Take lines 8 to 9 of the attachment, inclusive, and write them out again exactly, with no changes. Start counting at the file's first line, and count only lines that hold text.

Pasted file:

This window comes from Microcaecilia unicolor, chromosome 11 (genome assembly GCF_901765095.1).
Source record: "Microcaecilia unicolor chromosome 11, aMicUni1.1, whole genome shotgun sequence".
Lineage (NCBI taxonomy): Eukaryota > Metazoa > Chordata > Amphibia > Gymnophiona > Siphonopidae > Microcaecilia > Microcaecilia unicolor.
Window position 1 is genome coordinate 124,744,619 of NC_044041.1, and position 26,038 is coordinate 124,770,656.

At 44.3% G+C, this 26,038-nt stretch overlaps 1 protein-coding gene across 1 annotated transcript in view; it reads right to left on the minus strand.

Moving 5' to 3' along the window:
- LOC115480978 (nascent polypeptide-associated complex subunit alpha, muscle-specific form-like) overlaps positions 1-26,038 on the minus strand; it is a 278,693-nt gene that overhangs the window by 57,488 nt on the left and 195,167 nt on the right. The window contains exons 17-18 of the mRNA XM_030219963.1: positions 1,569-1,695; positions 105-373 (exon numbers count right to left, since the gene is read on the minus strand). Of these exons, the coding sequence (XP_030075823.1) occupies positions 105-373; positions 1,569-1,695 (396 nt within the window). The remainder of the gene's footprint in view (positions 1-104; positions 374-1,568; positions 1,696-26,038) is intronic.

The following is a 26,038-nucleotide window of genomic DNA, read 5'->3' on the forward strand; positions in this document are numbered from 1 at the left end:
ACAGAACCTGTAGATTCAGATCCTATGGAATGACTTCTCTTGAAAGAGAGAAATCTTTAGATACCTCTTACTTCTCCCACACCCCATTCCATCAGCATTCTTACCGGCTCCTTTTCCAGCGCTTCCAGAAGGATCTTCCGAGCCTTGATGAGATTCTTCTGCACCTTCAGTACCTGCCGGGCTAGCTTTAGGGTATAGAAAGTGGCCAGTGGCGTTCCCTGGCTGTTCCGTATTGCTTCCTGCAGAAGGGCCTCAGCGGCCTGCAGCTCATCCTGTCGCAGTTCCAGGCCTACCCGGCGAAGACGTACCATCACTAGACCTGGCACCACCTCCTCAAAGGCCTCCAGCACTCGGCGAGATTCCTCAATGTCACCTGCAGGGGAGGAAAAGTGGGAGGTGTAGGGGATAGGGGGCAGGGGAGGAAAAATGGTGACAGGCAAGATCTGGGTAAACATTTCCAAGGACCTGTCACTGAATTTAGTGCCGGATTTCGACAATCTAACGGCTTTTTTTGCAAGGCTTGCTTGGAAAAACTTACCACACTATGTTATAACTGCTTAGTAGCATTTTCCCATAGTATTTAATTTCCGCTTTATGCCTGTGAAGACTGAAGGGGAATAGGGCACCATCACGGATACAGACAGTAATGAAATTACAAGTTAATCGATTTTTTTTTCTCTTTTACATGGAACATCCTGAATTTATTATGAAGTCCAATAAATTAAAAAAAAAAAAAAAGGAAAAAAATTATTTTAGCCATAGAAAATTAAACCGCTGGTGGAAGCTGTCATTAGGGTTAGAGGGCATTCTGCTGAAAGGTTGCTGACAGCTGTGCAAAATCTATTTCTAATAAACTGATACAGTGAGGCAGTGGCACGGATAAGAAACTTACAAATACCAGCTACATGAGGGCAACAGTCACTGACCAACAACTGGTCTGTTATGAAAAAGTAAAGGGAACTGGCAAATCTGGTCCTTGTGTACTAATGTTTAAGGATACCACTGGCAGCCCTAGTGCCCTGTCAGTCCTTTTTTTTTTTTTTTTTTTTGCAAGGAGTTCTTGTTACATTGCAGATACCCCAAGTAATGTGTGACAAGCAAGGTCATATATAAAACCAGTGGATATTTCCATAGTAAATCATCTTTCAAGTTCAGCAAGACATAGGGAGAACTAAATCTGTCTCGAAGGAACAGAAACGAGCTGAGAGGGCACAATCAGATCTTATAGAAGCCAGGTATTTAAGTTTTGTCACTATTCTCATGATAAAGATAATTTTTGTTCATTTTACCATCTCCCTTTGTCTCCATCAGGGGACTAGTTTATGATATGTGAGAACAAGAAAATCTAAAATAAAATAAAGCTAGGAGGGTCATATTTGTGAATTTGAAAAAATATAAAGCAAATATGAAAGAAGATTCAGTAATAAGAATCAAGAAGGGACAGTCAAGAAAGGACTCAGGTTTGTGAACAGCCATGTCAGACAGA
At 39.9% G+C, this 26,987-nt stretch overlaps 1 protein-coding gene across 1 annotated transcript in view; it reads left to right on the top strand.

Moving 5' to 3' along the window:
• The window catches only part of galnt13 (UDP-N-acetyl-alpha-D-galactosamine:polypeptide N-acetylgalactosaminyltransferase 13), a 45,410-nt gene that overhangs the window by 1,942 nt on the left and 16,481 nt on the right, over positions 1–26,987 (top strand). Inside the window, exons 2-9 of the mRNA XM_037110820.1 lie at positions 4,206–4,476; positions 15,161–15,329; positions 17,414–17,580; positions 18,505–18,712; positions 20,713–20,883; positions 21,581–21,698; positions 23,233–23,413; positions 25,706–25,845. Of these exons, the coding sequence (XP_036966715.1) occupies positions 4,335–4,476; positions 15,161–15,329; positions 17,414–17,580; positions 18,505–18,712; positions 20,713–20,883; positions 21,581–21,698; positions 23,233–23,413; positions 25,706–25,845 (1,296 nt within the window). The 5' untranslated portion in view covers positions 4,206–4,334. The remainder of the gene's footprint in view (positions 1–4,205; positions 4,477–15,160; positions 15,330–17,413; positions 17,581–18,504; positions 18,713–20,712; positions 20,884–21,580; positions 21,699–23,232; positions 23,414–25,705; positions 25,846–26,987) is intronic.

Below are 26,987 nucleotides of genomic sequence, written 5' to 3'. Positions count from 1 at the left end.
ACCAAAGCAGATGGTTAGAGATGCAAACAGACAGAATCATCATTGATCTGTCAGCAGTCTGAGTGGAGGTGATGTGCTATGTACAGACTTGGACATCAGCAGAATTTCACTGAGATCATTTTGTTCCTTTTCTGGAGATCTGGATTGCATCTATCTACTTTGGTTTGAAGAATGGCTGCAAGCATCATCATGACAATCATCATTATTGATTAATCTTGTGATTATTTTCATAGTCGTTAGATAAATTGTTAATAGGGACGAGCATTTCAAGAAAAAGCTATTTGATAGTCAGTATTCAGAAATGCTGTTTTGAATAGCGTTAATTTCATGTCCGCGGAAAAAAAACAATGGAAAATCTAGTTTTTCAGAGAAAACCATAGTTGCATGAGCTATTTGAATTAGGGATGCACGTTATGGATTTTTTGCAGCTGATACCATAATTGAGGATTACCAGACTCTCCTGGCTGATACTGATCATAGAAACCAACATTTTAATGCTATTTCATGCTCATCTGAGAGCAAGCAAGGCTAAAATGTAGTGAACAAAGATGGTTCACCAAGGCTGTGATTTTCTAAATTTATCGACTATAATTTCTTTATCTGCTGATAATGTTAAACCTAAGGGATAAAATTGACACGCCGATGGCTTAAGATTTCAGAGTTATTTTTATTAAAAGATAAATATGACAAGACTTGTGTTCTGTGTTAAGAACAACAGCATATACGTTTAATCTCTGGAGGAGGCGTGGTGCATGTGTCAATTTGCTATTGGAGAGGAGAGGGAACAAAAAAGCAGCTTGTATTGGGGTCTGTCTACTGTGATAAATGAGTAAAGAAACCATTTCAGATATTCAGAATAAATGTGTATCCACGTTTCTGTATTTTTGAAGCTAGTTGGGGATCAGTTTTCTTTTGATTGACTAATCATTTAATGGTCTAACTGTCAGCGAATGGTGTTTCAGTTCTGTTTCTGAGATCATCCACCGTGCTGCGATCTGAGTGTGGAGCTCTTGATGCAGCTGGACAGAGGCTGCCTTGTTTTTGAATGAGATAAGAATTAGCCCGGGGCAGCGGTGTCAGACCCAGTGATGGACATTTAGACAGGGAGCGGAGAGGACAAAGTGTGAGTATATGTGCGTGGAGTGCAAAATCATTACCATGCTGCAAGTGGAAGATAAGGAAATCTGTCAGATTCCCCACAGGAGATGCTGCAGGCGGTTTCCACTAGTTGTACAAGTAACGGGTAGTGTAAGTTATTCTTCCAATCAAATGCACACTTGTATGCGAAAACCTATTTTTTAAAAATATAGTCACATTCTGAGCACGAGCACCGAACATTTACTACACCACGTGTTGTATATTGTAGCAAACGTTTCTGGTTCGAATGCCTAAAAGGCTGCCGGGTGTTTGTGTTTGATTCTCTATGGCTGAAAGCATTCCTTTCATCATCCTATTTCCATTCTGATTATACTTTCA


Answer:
The following is a 26,038-nucleotide window of genomic DNA, read 5'->3' on the forward strand; positions in this document are numbered from 1 at the left end:
ACAGAACCTGTAGATTCAGATCCTATGGAATGACTTCTCTTGAAAGAGAGAAATCTTTAGATACCTCTTACTTCTCCCACACCCCATTCCATCAGCATTCTTACCGGCTCCTTTTCCAGCGCTTCCAGAAGGATCTTCCGAGCCTTGATGAGATTCTTCTGCACCTTCAGTACCTGCCGGGCTAGCTTTAGGGTATAGAAAGTGGCCAGTGGCGTTCCCTGGCTGTTCCGTATTGCTTCCTGCAGAAGGGCCTCAGCGGCCTGCAGCTCATCCTGTCGCAGTTCCAGGCCTACCCGGCGAAGACGTACCATCACTAGACCTGGCACCACCTCCTCAAAGGCCTCCAGCACTCGGCGAGATTCCTCAATGTCACCTGCAGGGGAGGAAAAGTGGGAGGTGTAGGGGATAGGGGGCAGGGGAGGAAAAATGGTGACAGGCAAGATCTGGGTAAACATTTCCAAGGACCTGTCACTGAATTTAGTGCCGGATTTCGACAATCTAACGGCTTTTTTTGCAAGGCTTGCTTGGAAAAACTTACCACACTATGTTATAACTGCTTAGTAGCATTTTCCCATAGTATTTAATTTCCGCTTTATGCCTGTGAAGACTGAAGGGGAATAGGGCACCATCACGGATACAGACAGTAATGAAATTACAAGTTAATCGATTTTTTTTTCTCTTTTACATGGAACATCCTGAATTTATTATGAAGTCCAATAAATTAAAAAAAAAAAAAAAGGAAAAAAATTATTTTAGCCATAGAAAATTAAACCGCTGGTGGAAGCTGTCATTAGGGTTAGAGGGCATTCTGCTGAAAGGTTGCTGACAGCTGTGCAAAATCTATTTCTAATAAACTGATACAGTGAGGCAGTGGCACGGATAAGAAACTTACAAATACCAGCTACATGAGGGCAACAGTCACTGACCAACAACTGGTCTGTTATGAAAAAGTAAAGGGAACTGGCAAATCTGGTCCTTGTGTACTAATGTTTAAGGATACCACTGGCAGCCCTAGTGCCCTGTCAGTCCTTTTTTTTTTTTTTTTTTTTGCAAGGAGTTCTTGTTACATTGCAGATACCCCAAGTAATGTGTGACAAGCAAGGTCATATATAAAACCAGTGGATATTTCCATAGTAAATCATCTTTCAAGTTCAGCAAGACATAGGGAGAACTAAATCTGTCTCGAAGGAACAGAAACGAGCTGAGAGGGCACAATCAGATCTTATAGAAGCCAGGTATTTAAGTTTTGTCACTATTCTCATGATAAAGATAATTTTTGTTCATTTTACCATCTCCCTTTGTCTCCATCAGGGGACTAGTTTATGATATGTGAGAACAAGAAAATCTAAAATAAAATAAAGCTAGGAGGGTCATATTTGTGAATTTGAAAAAATATAAAGCAAATATGAAAGAAGATTCAGTAATAAGAATCAAGAAGGGACAGTCAAGAAAGGACTCAGGTTTGTGAACAGCCATGTCAGACAGA